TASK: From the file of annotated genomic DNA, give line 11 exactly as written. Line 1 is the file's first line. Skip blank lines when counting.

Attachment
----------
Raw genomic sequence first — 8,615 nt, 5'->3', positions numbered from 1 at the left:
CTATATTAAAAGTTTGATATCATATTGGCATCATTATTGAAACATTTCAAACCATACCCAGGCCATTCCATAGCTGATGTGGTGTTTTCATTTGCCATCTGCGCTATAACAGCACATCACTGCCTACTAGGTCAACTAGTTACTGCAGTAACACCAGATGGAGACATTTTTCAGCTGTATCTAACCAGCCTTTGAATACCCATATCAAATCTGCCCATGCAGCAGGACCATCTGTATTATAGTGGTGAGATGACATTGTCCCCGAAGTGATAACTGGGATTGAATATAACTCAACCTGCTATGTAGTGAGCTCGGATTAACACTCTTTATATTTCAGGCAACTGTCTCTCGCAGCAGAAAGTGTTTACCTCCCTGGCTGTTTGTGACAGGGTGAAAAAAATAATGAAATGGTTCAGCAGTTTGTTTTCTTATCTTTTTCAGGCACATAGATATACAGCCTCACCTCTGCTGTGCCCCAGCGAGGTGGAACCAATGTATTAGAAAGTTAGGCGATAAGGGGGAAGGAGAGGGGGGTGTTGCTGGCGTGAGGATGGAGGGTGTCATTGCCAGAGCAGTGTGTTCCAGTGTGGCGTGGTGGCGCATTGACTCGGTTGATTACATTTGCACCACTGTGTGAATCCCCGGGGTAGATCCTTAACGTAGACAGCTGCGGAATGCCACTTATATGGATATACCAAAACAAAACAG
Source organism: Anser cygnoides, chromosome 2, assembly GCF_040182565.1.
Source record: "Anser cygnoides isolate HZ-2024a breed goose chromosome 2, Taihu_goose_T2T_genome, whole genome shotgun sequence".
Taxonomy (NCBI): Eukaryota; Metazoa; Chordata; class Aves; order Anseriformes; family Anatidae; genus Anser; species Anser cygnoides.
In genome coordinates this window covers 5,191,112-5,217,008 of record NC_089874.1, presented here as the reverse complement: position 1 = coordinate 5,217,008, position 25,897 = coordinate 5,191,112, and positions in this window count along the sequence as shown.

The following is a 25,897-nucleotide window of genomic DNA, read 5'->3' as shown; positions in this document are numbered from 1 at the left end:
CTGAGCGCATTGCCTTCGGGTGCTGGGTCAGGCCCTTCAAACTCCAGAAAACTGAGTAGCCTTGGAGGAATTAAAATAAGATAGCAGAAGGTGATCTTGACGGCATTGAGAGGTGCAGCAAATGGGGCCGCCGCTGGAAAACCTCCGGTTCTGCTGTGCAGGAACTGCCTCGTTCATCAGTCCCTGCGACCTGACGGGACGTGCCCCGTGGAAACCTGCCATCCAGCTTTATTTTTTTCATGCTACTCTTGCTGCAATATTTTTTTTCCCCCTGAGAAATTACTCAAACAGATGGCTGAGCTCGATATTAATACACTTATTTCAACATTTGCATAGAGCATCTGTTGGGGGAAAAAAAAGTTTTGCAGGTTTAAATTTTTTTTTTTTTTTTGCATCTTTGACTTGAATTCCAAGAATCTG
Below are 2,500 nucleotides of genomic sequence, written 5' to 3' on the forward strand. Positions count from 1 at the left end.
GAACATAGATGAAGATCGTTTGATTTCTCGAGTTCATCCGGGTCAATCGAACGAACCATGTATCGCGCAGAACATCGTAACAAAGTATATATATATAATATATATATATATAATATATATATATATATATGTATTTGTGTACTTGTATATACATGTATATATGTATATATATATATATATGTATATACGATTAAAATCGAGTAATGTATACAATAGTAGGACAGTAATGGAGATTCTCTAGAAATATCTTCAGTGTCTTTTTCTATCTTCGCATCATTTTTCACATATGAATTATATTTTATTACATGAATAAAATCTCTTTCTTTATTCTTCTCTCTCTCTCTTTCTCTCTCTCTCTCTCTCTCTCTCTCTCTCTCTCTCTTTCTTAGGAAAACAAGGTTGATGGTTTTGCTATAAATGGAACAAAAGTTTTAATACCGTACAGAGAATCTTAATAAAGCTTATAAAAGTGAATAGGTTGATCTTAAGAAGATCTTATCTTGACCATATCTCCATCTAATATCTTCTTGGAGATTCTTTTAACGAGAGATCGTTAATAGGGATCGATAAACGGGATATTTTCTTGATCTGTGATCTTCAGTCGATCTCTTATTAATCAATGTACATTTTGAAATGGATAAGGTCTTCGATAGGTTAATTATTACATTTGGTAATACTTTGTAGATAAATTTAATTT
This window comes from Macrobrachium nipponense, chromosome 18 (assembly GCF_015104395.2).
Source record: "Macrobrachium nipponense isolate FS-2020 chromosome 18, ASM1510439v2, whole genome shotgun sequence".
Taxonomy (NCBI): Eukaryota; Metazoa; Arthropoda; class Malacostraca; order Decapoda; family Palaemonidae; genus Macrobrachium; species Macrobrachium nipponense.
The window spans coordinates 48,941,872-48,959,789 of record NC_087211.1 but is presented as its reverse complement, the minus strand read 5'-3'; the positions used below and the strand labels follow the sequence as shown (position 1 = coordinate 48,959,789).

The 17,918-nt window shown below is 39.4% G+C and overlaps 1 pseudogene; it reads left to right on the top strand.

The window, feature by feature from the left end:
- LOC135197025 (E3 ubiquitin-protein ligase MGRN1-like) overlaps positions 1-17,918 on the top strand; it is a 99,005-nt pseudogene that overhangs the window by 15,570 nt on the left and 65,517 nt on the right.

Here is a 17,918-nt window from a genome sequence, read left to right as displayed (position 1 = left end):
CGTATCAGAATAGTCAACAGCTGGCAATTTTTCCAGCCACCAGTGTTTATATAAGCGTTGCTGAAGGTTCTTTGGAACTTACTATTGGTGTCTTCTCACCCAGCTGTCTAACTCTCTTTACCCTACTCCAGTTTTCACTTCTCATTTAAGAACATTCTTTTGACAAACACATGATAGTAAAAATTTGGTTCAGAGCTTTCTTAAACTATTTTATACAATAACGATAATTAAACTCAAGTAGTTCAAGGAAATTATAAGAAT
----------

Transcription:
This window comes from Macrobrachium nipponense, chromosome 18 (assembly GCF_015104395.2).